Meng Votes Yes on George Floyd Justice in Policing Act

U.S. Rep. Grace Meng

U.S. Rep. Grace Meng (D- Bayside, Flushing, Forest Hills, Fresh Meadows, Glendale, Kew Gardens, Maspeth, Middle Village, Rego Park) last night voted to pass the George Floyd Justice in Policing Act (H.R. 7120) to address the systemic inequities and racial injustices that too many, particularly those in the Black community, tragically face.

“In response to the watershed moment of witnessing the brutal video of George Floyd being slowly murdered under the knee of a police officer, Americans across the country rose up with tears in our eyes demanding equal justice, and an end to structural racism and police brutality,” said Meng. “Our nation is crying out against a system that has caused so much harm to communities of color, especially to the Black community. Today’s vote – on the one month anniversary of that tragedy – is a bold and transformative step forward to hold police accountable, end racial profiling, and eliminate qualified immunity for law enforcement; it is a step toward transforming the culture of policing, increasing transparency, and combatting the epidemic of racial injustice.”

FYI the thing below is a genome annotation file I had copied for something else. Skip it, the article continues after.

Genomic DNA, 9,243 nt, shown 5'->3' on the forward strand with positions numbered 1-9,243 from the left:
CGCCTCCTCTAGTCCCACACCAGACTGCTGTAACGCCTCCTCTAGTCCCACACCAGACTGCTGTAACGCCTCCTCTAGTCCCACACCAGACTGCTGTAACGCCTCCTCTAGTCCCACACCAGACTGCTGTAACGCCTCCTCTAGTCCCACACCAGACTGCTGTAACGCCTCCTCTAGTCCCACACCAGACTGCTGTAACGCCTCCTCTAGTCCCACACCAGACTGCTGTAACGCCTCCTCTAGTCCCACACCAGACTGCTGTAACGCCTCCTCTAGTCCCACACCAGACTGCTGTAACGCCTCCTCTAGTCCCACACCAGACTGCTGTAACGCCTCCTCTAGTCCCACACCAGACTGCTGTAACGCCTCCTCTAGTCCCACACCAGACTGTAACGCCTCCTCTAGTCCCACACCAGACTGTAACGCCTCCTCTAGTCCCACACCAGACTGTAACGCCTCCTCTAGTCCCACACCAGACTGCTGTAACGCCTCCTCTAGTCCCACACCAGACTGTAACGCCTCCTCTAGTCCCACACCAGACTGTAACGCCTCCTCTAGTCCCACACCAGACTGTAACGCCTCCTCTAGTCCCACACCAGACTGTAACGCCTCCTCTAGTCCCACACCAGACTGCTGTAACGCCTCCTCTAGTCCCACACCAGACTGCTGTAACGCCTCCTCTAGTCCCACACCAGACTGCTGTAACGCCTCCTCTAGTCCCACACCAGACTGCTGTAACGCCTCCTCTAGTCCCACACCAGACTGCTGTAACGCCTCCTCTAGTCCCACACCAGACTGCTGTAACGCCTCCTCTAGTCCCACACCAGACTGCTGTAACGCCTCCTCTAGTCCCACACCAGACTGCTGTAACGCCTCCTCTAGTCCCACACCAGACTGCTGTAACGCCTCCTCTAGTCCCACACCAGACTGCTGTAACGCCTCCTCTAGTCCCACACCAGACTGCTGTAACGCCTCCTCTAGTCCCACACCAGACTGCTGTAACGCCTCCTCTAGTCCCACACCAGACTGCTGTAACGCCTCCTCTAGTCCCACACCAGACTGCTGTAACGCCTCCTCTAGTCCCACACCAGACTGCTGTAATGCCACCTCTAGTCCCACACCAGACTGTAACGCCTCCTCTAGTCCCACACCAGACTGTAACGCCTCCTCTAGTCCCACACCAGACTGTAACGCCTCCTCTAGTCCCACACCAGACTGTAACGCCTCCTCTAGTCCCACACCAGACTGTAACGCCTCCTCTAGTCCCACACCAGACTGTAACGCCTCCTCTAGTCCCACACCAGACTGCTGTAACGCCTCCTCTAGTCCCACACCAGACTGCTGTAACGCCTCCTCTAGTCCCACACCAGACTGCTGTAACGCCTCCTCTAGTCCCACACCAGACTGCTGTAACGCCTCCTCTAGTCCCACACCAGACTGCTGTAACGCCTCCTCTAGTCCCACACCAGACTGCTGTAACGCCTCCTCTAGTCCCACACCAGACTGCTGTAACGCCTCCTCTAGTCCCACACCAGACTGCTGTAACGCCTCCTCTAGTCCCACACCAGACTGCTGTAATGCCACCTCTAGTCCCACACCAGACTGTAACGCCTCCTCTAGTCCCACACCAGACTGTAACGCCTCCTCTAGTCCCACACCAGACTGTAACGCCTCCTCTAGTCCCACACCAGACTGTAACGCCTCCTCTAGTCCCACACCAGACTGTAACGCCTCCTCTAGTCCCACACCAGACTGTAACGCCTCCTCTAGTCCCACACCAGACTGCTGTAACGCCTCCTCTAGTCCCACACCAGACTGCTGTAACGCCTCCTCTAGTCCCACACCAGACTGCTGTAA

The George Floyd Justice in Policing Act would implement significant policing reforms and address racial injustice. Specifically, it:

  • Bans chokeholds;
  • Stops no-knock warrants;
  • Ends the qualified immunity doctrine that is a barrier to holding police officers accountable for wrongful conduct;
  • Combats racial profiling;
  • Mandates data collection, including body cameras and dashboard cameras; and
  • Establishes new standards for policing.

The bill passed the House by a vote of 236-181. It now moves to the Senate, where the  Republican-controlled chamber has its own version of police reform legislation.